Wednesday, June 15, 2011

Bill Cracks Down (Republic, 1937)

by Mark Gabrish Conlan • Copyright © 2011 by Mark Gabrish Conlan • All rights reserved

The film was Bill Cracks Down, a 1937 melodrama with comic overtones from the early days of Republic, produced by William Berke, directed by William Nigh (the best film I’ve ever seen of his, not that that’s saying much for it) from a script by Darrell and Stuart McGowan that opens with quite a lot of stock footage of a steel mill in operation — we were watching one of Republic’s 54-minute TV edits of one of their old features, though since the original was only seven minutes longer we weren’t missing much and it was clear one of the reasons we were getting so much stock footage (probably from industrial promotion films) was just to pad the damned thing out to mini-feature length — before we learn that the name of the mill is the Reardon Iron and Steel Company (20 years before Ayn Rand made one of the protagonists of Atlas Shrugged a steel-company owner named “Hank Rearden” who invents an entirely new blue metal of his own with literally impossible properties of strength and durability — that’s Rand for you; the power of capitalist entrepreneurship is so great it transcends the laws of physics!) and its owner, William Reardon, Sr. (Pierre Watkin), whose great joy is ditching his front-office responsibilities and going into furnaces to prove he can still out-shovel the proletarians, is dying of heart trouble.

He’s concerned about what will happen to his company when he finally croaks and his scapegrace son, William Reardon, Jr. (Ranny Weeks, identified in the American Film Institute Catalog as an “orchestra leader and radio star” making his film debut here), comes back to take it over as his inheritance, so he writes a will stipulating that Reardon, Jr. won’t inherit the company at all unless he works for one year under the supervision of Sr.’s foreman and best friend, “Tons” Walker (Grant Withers, top-billed and less annoying than usual — three years later Nigh would actually get a heart-felt performance out of him in the fourth of the Mr. Wong movies, The Fatal Hour, as a cop bereft by the death of his partner in the line of duty). Susan Bailey (Beatrice Roberts), Walker’s secretary and fiancée (well, his girlfriend, anyway), lands Jr. a job as a file clerk in the office, but Walker catches him and insists on putting him at the coal furnaces in order to make a “steel man” out of him.

The provisions of Sr.’s will provide that for the year Jr. is on probation, Walker will take his place and live in the Reardon mansion — and also have access to the services of Sr.’s imperious butler, Jarvis (Edgar Norton) — and Jr. plots his revenge by moving into the boardinghouse run by Susan’s father so he can be close to her and can seduce her away from Walker — which he does, but only temporarily, as ultimately his previous fiancée Elaine Witworth (Judith Allen) and her gold-digging mother (Georgia Caine) swoop into town. Under her mom’s instructions, Elaine sets her cap for Walker thinking he’s the one with the Reardon fortune, but ultimately it all gets settled out when Walker collapses on the shop floor following a fight with Jr. and Jr. atones for all his previous screw-ups by descending on a giant pulley and pulling Walker to safety just in time before a flow of molten steel passes over where he was lying. Eventually Walker gets Susan, Jr. gets Elaine, Walker deeds the mill to Jr. and Jr. deeds half of it back to Walker with the intent that they’re going to run it as partners. There’s also a song, “You Grow Sweeter Ev’ry Day,” by Sam H. Stept, Ned Washington and Sidney Miller (Stept was seemingly Republic’s go-to guy for songs just then; he wrote one great song, “My First Impression of You,” which Billie Holiday recorded, and some others, including “That’s My Weakness Now,” “Don’t Sit Under the Apple Tree” and his score for the 1936 Republic musical Sitting on the Moon, that were at least engaging, but this one isn’t; it sounds too much like a Nelson Eddy reject), which Jr. uses (in Ranny Weeks’ typical radio-crooner voice) to try to seduce Susan.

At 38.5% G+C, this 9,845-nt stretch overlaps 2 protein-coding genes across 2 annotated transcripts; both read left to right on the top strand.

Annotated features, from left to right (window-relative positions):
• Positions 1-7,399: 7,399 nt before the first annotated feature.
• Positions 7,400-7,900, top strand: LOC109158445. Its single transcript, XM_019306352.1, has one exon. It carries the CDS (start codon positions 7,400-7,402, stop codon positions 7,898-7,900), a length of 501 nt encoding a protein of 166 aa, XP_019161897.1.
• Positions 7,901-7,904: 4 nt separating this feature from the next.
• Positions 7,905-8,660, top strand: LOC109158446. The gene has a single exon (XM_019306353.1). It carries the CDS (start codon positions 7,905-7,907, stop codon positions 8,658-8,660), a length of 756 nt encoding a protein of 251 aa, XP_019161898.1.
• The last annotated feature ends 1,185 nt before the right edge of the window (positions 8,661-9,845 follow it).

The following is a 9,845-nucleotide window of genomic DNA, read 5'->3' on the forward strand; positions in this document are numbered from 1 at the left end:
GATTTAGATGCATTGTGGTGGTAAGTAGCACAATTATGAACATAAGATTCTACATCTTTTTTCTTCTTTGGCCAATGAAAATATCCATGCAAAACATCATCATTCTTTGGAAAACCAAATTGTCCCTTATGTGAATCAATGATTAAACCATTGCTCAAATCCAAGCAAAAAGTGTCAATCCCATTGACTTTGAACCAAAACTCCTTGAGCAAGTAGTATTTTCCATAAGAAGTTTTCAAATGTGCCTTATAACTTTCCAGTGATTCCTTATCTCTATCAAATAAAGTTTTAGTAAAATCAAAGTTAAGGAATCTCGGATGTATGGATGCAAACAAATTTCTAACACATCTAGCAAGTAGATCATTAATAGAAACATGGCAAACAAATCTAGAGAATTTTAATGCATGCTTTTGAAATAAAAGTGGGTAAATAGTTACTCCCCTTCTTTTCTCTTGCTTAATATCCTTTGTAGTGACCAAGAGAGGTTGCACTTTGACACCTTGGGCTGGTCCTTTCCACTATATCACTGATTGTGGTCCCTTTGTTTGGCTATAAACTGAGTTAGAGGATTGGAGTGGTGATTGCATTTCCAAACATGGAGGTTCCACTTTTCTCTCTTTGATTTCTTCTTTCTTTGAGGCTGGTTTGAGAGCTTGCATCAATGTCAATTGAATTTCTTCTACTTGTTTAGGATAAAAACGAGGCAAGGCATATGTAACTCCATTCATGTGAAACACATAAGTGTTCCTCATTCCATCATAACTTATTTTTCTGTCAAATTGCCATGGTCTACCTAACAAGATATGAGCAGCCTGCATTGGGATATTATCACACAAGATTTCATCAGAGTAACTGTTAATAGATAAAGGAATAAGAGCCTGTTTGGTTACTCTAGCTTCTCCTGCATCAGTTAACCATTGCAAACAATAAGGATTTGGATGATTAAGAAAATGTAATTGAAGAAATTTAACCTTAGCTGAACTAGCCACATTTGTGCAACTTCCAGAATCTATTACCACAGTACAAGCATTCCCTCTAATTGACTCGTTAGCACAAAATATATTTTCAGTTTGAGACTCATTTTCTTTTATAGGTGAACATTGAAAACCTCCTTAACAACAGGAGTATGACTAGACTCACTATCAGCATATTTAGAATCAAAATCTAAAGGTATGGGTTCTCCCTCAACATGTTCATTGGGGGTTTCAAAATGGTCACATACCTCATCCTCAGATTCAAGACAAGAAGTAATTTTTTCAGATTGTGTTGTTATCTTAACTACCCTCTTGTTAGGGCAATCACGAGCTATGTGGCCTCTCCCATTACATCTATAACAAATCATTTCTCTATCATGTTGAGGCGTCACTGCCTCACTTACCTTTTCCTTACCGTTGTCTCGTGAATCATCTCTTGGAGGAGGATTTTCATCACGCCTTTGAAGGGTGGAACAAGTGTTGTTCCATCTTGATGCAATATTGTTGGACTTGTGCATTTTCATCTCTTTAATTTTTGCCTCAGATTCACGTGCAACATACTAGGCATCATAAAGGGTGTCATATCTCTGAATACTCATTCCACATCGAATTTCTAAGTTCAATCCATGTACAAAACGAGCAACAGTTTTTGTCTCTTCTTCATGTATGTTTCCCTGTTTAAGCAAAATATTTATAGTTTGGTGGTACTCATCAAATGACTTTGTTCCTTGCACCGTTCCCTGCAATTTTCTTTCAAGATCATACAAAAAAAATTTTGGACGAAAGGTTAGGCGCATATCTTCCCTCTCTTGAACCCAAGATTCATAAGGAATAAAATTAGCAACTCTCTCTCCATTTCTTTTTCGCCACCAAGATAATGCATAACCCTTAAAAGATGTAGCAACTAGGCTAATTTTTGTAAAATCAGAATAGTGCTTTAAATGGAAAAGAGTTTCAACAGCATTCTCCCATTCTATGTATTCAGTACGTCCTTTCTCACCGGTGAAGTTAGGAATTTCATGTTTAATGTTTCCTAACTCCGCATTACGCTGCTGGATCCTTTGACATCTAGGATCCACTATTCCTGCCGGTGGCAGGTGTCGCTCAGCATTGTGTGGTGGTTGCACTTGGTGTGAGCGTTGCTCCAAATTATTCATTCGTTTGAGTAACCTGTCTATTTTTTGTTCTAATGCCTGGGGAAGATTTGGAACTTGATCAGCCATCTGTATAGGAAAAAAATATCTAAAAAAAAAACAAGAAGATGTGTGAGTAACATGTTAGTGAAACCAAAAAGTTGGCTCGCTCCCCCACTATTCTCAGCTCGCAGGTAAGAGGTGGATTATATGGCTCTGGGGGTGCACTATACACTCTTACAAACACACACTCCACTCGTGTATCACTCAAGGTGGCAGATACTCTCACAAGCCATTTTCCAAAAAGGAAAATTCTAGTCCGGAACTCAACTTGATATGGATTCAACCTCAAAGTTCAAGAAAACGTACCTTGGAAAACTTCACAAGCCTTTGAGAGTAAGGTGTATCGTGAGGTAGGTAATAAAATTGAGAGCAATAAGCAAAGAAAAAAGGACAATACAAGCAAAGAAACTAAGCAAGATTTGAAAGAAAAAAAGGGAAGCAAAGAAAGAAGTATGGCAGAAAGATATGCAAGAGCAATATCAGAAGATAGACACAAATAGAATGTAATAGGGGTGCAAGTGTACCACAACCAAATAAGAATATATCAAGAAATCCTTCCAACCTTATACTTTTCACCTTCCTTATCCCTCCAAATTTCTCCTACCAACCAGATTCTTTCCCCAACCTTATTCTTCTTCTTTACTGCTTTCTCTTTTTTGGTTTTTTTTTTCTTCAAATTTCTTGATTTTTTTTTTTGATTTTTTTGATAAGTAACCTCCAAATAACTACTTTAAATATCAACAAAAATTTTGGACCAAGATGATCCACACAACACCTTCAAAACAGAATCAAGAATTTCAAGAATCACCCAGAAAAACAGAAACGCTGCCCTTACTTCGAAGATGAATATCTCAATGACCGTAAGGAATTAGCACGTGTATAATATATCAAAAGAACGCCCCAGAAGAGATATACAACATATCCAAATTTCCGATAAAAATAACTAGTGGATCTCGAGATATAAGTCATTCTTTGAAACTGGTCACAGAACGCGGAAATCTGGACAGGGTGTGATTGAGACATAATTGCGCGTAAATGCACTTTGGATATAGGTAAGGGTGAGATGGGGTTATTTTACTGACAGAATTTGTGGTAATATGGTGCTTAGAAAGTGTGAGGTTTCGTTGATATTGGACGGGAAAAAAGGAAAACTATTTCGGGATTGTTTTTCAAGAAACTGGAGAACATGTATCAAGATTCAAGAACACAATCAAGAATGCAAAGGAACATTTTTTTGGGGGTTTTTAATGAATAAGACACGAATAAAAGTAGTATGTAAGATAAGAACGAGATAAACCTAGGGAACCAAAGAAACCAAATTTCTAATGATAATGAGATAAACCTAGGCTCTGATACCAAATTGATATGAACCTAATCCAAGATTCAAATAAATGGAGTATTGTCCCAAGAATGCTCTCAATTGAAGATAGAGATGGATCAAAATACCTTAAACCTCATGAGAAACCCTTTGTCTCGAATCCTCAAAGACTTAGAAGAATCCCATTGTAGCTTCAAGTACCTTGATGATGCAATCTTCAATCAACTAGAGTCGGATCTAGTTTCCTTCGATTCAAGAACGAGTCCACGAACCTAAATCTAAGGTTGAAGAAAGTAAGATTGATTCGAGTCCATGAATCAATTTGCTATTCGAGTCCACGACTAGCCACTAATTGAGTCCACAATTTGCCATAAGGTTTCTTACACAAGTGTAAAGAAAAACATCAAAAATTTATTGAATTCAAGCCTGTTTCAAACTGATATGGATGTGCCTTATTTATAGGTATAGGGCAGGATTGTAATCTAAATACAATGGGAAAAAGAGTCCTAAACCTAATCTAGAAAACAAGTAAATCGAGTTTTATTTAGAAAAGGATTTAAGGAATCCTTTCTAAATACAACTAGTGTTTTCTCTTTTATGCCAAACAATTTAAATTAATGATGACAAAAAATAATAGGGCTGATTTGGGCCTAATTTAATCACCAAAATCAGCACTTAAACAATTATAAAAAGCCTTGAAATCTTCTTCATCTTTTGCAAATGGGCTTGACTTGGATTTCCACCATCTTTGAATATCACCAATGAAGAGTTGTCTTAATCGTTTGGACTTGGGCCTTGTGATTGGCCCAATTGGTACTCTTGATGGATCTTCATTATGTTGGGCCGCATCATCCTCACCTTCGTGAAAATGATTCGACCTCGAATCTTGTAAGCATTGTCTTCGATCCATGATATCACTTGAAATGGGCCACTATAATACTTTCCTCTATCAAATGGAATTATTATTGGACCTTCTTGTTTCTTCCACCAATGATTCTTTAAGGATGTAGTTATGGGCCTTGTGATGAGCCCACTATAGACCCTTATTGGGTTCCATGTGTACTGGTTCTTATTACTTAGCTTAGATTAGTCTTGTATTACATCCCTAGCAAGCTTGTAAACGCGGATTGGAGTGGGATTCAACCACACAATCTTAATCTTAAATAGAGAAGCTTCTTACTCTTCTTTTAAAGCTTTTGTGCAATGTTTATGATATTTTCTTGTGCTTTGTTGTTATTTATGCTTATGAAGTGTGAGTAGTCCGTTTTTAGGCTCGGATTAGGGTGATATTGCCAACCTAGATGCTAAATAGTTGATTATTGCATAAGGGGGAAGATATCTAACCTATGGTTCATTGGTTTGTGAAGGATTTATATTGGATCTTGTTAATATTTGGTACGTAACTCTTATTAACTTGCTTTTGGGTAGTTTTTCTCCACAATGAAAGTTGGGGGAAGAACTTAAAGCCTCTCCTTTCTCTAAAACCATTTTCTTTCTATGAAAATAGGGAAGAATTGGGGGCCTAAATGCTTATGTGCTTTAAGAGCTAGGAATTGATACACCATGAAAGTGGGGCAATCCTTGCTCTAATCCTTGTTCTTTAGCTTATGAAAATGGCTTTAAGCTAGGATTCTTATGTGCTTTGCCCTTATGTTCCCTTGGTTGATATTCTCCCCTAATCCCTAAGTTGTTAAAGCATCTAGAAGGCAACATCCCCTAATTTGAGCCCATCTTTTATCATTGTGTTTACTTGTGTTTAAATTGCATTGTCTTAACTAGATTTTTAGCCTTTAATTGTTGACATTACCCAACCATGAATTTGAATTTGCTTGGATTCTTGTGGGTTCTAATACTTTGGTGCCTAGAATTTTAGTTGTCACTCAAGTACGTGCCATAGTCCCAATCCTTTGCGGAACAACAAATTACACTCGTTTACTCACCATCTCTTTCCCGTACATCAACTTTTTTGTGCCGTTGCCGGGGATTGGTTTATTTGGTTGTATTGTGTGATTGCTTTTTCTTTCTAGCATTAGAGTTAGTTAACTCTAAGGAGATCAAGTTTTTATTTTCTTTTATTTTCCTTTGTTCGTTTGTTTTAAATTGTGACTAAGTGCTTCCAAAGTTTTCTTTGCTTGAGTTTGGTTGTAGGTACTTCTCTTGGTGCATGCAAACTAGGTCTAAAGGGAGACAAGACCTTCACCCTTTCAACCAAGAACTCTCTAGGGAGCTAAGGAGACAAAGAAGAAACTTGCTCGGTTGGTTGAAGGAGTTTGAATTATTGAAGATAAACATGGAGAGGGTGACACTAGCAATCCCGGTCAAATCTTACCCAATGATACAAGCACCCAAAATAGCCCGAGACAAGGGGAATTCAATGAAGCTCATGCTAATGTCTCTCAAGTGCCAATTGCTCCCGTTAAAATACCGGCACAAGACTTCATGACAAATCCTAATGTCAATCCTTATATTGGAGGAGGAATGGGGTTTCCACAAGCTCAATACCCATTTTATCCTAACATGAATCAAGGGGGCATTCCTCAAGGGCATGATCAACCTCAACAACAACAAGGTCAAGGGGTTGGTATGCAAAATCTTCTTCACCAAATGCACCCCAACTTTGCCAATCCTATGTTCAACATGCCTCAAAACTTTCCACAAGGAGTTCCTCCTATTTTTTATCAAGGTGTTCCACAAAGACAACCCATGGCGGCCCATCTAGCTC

Bill Cracks Down
isn’t much of a movie — it’s the sort of thing where the plot is running on such well-grooved clichés you’re at least a reel or two ahead of the movie throughout (though there is a bit of suspense towards the end as to just which guy will end up with which girl) — but it’s fun, it’s fast (a rarity for William Nigh, whose specialty sometimes seemed to be making a one-hour movie seem to be twice as long), and the actors are at least personable — Grant Withers is less overbearing than usual even though I can’t watch him without thinking that the smartest thing Loretta Young ever did in her life was have their marriage annulled, Ranny Weeks is properly milquetoast for the character he’s playing (one who ran off from his responsibilities to the Reardon mill and fortune to paint in Paris — and paint cheesy calendar-style nudes, at that), and Beatrice Roberts is personable enough one doesn’t really want her to end up stuck with either of these guys! There are also a few felicitious touches in the script, notably one in which Sr.’s lawyer is reading the will — and interjections that sound like the attorney is making them up are actually in the text, so well did Sr. know exactly how Jr. would react to the news of his (near-)disinheritance, and some good supporting performances as well as a typically repulsive comic-relief sidekick for Jr., Eddy “Porky” Plunkett (William Newell), who starts out annoying but at least gets less so as the film progresses.